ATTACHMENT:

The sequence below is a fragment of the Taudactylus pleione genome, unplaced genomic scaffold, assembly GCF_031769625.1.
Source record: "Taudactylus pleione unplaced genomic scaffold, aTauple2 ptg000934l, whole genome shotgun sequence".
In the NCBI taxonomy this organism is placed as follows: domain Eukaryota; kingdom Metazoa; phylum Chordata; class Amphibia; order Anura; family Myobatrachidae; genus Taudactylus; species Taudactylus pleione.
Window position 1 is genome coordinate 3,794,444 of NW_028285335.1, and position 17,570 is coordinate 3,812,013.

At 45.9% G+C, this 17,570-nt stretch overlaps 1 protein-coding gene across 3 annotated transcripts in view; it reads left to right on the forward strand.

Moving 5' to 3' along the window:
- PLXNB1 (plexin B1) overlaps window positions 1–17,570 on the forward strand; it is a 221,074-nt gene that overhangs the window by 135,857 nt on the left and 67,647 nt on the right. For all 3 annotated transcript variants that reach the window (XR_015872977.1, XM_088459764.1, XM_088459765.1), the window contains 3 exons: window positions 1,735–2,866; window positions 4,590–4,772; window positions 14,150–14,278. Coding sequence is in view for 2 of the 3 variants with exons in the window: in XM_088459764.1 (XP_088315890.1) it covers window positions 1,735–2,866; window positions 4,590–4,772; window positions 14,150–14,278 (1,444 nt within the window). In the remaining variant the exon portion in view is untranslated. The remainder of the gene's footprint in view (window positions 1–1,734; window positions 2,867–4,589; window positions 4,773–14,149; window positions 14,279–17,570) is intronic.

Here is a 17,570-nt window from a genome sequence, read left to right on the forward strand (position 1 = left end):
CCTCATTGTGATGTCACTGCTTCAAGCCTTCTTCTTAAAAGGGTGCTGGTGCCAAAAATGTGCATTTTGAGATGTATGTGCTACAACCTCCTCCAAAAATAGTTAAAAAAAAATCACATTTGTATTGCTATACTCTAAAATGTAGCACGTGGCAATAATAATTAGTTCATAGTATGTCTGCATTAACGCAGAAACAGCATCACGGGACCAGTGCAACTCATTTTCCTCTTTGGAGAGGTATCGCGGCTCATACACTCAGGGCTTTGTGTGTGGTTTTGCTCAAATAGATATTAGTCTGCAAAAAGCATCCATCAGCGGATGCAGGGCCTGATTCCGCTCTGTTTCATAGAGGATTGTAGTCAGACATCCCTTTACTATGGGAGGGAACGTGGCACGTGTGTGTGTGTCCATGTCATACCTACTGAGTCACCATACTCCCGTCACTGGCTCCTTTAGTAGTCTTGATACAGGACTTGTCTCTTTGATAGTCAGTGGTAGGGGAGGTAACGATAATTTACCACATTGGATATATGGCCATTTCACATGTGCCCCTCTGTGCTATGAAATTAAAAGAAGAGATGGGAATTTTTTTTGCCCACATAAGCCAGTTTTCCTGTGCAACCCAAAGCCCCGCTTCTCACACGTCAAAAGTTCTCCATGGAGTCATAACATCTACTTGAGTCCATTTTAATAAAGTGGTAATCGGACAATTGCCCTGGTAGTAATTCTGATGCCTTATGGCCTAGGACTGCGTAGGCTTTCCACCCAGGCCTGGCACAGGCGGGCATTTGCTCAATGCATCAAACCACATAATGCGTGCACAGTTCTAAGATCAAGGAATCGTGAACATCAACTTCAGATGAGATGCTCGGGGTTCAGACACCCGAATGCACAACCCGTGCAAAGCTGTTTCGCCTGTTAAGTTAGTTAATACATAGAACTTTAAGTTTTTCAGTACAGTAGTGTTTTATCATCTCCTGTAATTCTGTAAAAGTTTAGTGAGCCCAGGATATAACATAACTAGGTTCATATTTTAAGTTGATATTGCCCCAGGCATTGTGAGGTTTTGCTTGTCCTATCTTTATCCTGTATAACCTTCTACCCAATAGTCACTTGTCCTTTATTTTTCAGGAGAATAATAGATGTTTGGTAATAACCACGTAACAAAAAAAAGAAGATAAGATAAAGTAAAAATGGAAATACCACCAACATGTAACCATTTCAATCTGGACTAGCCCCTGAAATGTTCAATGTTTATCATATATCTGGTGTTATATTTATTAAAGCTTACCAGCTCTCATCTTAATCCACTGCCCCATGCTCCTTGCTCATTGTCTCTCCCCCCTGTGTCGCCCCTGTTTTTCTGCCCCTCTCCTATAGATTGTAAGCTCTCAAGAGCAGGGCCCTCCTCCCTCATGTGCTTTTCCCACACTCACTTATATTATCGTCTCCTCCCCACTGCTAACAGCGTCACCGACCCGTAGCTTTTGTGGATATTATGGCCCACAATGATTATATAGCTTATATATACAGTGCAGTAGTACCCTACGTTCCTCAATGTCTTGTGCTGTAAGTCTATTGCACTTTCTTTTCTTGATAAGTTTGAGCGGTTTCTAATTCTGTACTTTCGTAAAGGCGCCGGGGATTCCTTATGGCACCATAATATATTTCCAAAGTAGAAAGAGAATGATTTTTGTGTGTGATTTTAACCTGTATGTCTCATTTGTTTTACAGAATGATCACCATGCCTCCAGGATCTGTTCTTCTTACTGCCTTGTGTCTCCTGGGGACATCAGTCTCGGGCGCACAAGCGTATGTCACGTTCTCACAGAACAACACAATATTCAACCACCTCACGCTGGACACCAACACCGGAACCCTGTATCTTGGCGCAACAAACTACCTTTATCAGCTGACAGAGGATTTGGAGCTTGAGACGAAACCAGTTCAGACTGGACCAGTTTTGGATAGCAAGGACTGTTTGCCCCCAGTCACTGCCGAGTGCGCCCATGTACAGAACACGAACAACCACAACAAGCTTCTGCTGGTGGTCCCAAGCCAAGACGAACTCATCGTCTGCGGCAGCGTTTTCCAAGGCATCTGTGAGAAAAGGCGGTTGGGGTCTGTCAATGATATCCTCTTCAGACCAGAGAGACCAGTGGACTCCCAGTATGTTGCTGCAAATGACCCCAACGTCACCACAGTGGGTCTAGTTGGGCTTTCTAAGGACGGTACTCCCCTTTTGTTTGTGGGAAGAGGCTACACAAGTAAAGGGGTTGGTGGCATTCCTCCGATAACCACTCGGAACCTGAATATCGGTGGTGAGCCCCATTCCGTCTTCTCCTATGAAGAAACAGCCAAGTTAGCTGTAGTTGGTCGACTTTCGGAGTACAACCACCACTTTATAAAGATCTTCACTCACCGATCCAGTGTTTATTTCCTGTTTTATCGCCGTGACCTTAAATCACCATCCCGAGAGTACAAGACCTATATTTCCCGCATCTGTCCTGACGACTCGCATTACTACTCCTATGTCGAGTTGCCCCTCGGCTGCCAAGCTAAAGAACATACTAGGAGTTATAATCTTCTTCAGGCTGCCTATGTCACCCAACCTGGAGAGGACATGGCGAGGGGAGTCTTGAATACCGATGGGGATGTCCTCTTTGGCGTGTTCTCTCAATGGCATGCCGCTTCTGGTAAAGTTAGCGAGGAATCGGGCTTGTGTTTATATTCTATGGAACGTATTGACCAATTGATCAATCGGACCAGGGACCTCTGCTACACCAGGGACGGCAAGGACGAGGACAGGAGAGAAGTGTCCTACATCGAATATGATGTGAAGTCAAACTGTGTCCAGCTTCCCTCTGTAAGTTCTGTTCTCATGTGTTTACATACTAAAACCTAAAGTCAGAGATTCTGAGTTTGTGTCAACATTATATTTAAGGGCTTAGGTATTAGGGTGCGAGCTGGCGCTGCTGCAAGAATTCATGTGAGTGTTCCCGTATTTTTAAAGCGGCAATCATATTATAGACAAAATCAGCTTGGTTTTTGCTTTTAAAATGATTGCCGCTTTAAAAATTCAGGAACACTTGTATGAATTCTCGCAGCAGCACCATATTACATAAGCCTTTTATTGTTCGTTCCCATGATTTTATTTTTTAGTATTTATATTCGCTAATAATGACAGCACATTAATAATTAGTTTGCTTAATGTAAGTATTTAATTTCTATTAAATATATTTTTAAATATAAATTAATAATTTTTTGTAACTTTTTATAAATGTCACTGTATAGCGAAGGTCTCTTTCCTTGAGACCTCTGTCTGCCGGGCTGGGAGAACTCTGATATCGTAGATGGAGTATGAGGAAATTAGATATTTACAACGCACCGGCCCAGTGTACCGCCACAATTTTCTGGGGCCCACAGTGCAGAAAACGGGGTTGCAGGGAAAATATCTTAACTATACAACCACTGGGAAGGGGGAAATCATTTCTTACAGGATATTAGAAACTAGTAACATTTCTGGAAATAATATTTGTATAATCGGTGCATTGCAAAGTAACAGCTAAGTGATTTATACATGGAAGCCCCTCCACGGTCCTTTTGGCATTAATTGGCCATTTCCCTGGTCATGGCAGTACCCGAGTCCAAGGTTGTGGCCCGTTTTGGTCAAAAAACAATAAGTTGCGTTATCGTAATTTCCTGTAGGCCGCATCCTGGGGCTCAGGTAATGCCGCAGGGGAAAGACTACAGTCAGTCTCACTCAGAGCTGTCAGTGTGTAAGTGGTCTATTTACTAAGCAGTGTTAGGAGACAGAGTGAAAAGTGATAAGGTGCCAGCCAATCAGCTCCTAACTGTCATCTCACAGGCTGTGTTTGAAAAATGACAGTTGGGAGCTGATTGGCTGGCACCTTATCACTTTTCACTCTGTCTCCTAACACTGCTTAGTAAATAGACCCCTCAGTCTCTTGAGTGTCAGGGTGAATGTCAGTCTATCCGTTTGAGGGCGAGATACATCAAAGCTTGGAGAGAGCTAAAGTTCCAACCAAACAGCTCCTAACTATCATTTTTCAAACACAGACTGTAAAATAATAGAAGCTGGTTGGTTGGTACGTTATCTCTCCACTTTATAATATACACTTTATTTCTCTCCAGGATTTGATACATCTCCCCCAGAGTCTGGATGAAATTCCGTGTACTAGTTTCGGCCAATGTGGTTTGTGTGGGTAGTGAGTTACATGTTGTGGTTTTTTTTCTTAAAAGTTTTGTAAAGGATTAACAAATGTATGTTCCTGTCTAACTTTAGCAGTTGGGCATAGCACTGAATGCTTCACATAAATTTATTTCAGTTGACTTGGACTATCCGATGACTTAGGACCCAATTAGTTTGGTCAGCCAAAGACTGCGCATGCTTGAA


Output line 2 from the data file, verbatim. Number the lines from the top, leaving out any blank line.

Source record: "Taudactylus pleione unplaced genomic scaffold, aTauple2 ptg000934l, whole genome shotgun sequence".